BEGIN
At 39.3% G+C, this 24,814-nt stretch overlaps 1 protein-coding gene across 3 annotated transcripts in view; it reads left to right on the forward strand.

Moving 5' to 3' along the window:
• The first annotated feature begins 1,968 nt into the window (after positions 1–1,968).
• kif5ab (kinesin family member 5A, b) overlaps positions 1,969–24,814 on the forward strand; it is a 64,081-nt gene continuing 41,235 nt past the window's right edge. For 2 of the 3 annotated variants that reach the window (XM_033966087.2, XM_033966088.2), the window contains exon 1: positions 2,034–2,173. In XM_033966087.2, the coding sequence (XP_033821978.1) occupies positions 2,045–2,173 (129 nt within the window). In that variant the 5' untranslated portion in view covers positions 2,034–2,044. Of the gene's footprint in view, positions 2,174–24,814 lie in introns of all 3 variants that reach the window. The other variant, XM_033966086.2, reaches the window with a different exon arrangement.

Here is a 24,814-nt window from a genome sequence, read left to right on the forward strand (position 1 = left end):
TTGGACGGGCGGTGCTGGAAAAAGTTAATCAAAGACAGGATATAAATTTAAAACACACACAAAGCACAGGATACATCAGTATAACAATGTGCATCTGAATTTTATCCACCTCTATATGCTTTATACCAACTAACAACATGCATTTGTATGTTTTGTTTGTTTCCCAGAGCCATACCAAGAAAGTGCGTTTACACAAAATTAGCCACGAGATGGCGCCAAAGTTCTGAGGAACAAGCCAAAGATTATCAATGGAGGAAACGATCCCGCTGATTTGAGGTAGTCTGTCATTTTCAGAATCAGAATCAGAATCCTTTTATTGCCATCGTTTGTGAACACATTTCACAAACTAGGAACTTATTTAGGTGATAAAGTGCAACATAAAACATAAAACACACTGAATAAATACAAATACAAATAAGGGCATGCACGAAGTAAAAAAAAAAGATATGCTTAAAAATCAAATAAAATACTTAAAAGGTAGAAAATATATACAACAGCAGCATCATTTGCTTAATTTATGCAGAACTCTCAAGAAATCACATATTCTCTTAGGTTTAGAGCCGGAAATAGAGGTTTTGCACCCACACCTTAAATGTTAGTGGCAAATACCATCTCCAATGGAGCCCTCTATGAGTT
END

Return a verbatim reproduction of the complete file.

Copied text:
At 39.3% G+C, this 24,814-nt stretch overlaps 1 protein-coding gene across 3 annotated transcripts in view; it reads left to right on the forward strand.

Moving 5' to 3' along the window:
• The first annotated feature begins 1,968 nt into the window (after positions 1–1,968).
• kif5ab (kinesin family member 5A, b) overlaps positions 1,969–24,814 on the forward strand; it is a 64,081-nt gene continuing 41,235 nt past the window's right edge. For 2 of the 3 annotated variants that reach the window (XM_033966087.2, XM_033966088.2), the window contains exon 1: positions 2,034–2,173. In XM_033966087.2, the coding sequence (XP_033821978.1) occupies positions 2,045–2,173 (129 nt within the window). In that variant the 5' untranslated portion in view covers positions 2,034–2,044. Of the gene's footprint in view, positions 2,174–24,814 lie in introns of all 3 variants that reach the window. The other variant, XM_033966086.2, reaches the window with a different exon arrangement.

Here is a 24,814-nt window from a genome sequence, read left to right on the forward strand (position 1 = left end):
TTGGACGGGCGGTGCTGGAAAAAGTTAATCAAAGACAGGATATAAATTTAAAACACACACAAAGCACAGGATACATCAGTATAACAATGTGCATCTGAATTTTATCCACCTCTATATGCTTTATACCAACTAACAACATGCATTTGTATGTTTTGTTTGTTTCCCAGAGCCATACCAAGAAAGTGCGTTTACACAAAATTAGCCACGAGATGGCGCCAAAGTTCTGAGGAACAAGCCAAAGATTATCAATGGAGGAAACGATCCCGCTGATTTGAGGTAGTCTGTCATTTTCAGAATCAGAATCAGAATCCTTTTATTGCCATCGTTTGTGAACACATTTCACAAACTAGGAACTTATTTAGGTGATAAAGTGCAACATAAAACATAAAACACACTGAATAAATACAAATACAAATAAGGGCATGCACGAAGTAAAAAAAAAAGATATGCTTAAAAATCAAATAAAATACTTAAAAGGTAGAAAATATATACAACAGCAGCATCATTTGCTTAATTTATGCAGAACTCTCAAGAAATCACATATTCTCTTAGGTTTAGAGCCGGAAATAGAGGTTTTGCACCCACACCTTAAATGTTAGTGGCAAATACCATCTCCAATGGAGCCCTCTATGAGTT